United States of Tara: The Third Season

United States of Tara: The Third Season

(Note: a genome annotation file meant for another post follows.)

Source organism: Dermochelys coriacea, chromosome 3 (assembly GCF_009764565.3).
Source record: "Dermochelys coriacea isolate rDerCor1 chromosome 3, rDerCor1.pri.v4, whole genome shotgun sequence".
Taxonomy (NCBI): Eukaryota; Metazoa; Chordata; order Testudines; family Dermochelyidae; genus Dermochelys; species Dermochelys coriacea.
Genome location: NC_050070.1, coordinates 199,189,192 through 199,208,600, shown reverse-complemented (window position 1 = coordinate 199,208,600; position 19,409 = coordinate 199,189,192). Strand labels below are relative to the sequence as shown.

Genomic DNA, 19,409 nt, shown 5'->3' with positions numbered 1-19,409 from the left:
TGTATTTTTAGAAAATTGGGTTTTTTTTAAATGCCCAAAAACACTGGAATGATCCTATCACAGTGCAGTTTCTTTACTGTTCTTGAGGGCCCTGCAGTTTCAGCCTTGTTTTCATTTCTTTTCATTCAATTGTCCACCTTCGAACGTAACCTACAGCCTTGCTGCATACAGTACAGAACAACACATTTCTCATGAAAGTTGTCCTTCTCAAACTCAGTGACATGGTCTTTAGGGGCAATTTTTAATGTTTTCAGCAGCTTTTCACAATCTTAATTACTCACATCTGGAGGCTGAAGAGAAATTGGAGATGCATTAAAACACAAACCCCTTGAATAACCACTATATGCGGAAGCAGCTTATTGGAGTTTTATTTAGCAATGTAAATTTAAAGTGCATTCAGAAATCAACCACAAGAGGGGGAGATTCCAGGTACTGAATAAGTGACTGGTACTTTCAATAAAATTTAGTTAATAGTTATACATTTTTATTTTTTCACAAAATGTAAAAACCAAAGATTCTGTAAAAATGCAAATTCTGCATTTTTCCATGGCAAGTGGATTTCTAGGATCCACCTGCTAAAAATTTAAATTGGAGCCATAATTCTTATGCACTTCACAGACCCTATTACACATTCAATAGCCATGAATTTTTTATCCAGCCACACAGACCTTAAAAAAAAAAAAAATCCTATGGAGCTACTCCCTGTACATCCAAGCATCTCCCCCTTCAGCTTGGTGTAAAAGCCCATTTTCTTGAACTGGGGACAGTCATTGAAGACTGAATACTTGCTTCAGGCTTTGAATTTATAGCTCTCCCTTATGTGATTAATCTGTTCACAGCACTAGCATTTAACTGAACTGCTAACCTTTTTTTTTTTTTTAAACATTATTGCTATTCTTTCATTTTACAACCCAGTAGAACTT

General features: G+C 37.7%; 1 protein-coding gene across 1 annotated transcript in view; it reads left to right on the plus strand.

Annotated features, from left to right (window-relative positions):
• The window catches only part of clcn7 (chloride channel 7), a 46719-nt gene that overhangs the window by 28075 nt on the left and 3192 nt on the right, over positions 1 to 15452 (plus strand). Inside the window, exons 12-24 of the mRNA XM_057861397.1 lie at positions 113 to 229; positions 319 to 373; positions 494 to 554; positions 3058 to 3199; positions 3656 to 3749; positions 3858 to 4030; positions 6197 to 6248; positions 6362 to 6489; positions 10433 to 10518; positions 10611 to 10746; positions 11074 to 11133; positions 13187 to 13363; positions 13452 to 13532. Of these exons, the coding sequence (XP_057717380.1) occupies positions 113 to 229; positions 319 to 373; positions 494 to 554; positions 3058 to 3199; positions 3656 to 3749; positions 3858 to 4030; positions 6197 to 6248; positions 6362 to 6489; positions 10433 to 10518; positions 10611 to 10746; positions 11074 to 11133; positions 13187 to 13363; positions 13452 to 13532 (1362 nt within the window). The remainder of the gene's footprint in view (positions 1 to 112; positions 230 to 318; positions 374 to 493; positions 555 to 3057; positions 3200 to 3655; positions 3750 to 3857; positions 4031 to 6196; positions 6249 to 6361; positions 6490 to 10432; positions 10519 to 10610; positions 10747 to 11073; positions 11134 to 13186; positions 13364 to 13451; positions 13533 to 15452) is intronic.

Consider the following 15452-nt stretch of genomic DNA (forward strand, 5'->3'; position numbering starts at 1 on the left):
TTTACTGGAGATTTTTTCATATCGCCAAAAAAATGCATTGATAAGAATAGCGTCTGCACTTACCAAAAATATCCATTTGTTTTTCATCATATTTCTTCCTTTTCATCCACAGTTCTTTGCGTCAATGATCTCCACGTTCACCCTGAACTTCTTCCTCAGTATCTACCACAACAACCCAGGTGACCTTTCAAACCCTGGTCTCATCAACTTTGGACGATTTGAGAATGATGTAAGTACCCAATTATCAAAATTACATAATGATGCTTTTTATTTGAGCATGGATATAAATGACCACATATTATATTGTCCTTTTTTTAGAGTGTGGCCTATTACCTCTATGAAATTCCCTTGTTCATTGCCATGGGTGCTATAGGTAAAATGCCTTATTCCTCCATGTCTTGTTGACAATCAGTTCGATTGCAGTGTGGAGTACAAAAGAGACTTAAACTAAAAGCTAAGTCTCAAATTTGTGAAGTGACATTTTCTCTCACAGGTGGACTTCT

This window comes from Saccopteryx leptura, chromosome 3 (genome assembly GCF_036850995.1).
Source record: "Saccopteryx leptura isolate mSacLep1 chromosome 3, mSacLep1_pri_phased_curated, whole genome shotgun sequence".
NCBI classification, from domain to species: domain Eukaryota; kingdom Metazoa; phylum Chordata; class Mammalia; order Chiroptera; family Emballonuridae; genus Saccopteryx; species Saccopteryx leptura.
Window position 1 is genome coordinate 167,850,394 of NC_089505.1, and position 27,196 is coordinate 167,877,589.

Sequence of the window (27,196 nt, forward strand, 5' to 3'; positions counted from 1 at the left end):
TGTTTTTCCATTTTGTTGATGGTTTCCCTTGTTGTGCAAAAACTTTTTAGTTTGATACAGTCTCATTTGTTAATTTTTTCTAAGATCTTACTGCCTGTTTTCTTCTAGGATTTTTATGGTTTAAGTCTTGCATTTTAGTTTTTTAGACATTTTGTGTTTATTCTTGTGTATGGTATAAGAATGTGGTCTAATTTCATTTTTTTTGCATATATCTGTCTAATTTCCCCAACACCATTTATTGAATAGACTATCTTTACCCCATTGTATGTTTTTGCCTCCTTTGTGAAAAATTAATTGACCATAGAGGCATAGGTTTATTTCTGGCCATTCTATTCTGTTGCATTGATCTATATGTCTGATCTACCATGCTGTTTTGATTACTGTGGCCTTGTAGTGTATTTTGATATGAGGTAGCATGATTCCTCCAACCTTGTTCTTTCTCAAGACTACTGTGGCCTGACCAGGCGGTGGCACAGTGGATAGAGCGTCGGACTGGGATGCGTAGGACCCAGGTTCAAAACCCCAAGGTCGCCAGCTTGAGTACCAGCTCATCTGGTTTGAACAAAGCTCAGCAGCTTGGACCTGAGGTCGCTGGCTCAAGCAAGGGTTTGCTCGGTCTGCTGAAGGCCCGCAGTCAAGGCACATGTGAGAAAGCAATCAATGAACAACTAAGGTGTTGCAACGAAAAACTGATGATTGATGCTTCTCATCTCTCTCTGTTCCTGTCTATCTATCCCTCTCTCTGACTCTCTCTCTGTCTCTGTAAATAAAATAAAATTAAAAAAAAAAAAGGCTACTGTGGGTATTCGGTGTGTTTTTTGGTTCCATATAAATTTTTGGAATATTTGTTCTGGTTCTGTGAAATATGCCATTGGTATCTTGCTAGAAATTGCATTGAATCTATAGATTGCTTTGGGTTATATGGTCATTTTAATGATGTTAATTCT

Despite rock solid performances across the board, consistently amusing dialogue and an abundance of clever scenarios utilizing the mental illness template, United States of Tara was cancelled after its third season due to poor ratings. As proven with the cancellation of virtually every quality program before they've run their course, this has more to do with a cultural evolutionary low ― wherein insipid karaoke and dance competitions, along with expository "fill in the blank" procedurals, reign ― than with the series itself. Much like the first two seasons, this third and final one finds the Gregson family struggling to adapt to rigid social institutions that repress and reject the individual. This is exceedingly problematic considering that Tara (Toni Collette) has DID, son Marshall (Keir Gilchrist) is homosexual and daughter Kate (Brie Larson) is exceedingly honest and openly defiant of the status quo. This time out, Tara has decided to go to college, where her abnormal psychology professor, Dr. Hattarras (Eddie Izzard), perceives her with some type of lab mouse amusement. Meanwhile, husband Max (John Corbett) has been forced into a corporate gig after his landscaping business goes belly up, which is particularly stressful for best friend and sole employee Neil (Patton Oswalt), who's just had a baby with Tara's sister, Charmaine (Rosemarie DeWitt). For the first half of the season, Tara's dalliance with college and Charmaine's atypical experience with pregnancy and motherhood work to reiterate and expand the characterizations of adult victims of abuse awkwardly adapting to seeming normalcy. But later on, when a new alter ego enters Tara's lexicon, killing off her existing alters, the series rushes through too many issues in too short a time. It still makes for compelling entertainment, but some of the consistency is lost in trying to change the characters too rapidly. Furthermore, Marshall and Kate have weak storylines this season, with Marshall endlessly whining about being gay and Kate mooning over some regular passenger after getting a flight attendant gig. Still, even with these flaws there's an abundance of laugh out loud moments and psychologically complex character developments that more than compensate for any shortcomings. It's just a shame that we won't be able to see where life leads the Gregson clan next and that the DVD set includes no supplements. But, hey, Grey's Anatomy is coming back for an eighth season. (Paramount)